the proper way to set up the double-set matrix here is to have "like lima beans" and "dislike lima beans" (mutually exclusive) on the rows, and "like brussels sprouts" and "dislike brussels sprouts" (also mutually exclusive) on the columns. or, of course, vice versa.

try it that way; you should be able to get it to work.
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Re: Of the students who eat in a certain cafeteria, each student

by gmatwork Sun Jul 22, 2012 12:31 pm

Thank you, Ron. As matter of fact I did the same mistake today on one another problem and realized this issue. Thanks for pointing it out!

Also for some reason, while doing D/S Overlapping sets questions I tend to get slowed down by drawing three separate matrices- for each statement and given info.

The complex language (way the percentage figures are presented some with respect to a subgroup and others with respect to the whole population are so mind boggling some times. Is there something ( apart from practice) I can do speed up overlapping sets' problems?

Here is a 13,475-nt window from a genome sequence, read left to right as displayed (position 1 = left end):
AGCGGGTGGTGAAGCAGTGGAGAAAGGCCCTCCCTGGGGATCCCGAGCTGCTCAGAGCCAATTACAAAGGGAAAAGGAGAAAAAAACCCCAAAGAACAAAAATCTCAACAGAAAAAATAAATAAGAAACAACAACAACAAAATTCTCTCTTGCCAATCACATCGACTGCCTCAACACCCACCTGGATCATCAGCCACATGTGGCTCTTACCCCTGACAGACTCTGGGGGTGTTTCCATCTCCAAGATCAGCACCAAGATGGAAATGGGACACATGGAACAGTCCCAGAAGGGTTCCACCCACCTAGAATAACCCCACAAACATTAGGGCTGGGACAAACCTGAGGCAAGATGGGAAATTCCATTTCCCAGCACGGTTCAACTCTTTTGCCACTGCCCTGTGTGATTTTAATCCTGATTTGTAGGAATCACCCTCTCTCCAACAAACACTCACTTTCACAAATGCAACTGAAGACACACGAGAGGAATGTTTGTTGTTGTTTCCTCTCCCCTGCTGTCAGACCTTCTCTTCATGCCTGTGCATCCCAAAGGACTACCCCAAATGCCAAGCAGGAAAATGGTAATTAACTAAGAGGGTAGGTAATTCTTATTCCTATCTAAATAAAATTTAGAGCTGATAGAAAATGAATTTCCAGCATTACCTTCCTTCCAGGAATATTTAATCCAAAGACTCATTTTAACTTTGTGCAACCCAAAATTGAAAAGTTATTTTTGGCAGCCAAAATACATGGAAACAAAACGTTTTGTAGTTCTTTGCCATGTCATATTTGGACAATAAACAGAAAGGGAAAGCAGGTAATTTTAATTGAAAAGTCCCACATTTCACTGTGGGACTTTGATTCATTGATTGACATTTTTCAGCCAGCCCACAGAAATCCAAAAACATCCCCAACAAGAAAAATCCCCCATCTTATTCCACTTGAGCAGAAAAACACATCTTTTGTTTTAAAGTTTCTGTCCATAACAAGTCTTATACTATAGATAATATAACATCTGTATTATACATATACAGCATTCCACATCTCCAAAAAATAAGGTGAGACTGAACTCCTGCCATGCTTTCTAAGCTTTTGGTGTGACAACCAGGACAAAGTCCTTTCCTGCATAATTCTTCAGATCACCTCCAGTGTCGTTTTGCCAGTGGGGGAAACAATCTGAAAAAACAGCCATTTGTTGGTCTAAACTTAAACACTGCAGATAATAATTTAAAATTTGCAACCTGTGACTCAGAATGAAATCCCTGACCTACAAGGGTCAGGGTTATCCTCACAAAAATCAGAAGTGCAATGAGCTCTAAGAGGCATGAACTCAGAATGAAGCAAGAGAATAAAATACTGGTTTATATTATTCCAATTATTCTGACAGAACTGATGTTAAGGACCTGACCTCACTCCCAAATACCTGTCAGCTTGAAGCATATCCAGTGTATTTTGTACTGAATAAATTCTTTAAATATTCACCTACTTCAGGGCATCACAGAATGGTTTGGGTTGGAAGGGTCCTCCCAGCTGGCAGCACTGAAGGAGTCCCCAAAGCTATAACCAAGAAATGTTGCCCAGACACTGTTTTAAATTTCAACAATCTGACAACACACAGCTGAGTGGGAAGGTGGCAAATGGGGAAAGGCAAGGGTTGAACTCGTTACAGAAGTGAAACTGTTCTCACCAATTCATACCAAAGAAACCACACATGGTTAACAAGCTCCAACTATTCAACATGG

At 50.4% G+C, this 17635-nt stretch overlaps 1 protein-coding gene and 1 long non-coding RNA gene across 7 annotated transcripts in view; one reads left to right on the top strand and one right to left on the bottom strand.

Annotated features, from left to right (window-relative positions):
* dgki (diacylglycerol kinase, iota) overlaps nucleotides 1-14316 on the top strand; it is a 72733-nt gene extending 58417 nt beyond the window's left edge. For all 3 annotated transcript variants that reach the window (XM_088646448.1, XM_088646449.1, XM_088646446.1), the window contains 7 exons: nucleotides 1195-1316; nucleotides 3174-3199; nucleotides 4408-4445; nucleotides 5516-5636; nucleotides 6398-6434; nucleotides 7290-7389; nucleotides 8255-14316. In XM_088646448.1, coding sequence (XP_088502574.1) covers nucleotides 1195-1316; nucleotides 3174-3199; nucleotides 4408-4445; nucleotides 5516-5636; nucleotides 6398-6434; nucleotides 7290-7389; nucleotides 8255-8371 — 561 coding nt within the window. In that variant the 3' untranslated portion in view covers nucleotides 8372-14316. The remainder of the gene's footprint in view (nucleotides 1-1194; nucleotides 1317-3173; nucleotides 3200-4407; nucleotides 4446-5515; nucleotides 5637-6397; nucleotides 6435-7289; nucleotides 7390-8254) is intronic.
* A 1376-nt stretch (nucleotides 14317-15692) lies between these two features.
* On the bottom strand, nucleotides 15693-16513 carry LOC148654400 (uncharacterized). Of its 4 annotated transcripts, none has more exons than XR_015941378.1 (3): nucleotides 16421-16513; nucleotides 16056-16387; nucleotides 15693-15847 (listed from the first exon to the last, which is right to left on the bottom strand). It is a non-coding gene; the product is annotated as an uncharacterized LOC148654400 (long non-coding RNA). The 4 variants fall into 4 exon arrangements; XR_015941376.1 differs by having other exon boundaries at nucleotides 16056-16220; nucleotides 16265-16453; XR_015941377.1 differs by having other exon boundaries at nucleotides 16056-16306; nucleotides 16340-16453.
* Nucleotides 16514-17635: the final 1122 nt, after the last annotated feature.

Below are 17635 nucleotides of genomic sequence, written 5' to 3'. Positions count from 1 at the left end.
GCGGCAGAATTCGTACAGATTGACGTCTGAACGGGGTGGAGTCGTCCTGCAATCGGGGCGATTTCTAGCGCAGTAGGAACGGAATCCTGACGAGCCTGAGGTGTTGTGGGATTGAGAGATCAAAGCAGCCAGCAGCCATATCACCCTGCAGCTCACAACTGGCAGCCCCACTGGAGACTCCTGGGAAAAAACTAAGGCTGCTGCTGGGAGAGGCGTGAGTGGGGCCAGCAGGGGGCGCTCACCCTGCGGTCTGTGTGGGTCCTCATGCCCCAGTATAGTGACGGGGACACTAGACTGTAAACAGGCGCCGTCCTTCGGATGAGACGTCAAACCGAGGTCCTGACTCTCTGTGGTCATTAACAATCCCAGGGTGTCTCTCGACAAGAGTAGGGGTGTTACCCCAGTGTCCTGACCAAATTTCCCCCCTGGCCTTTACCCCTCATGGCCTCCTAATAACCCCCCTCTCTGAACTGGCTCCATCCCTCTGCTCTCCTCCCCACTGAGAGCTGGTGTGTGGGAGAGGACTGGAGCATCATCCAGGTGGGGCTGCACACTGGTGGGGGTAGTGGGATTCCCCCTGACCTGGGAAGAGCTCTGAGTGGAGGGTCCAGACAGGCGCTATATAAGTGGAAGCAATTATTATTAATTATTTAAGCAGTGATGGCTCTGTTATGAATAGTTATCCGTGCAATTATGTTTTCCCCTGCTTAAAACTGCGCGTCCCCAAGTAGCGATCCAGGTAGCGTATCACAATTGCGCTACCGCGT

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Re: Of the students who eat in a certain cafeteria, each student

by tim Tue Jul 24, 2012 10:55 am

practice! :)
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Re: Of the students who eat in a certain cafeteria, each student

by michael.lattari Tue Feb 18, 2014 10:31 pm

Keep in mind the statement says "each either likes or dislikes lima and each likes or dislikes brussels" I believe this means that none of the students can like both.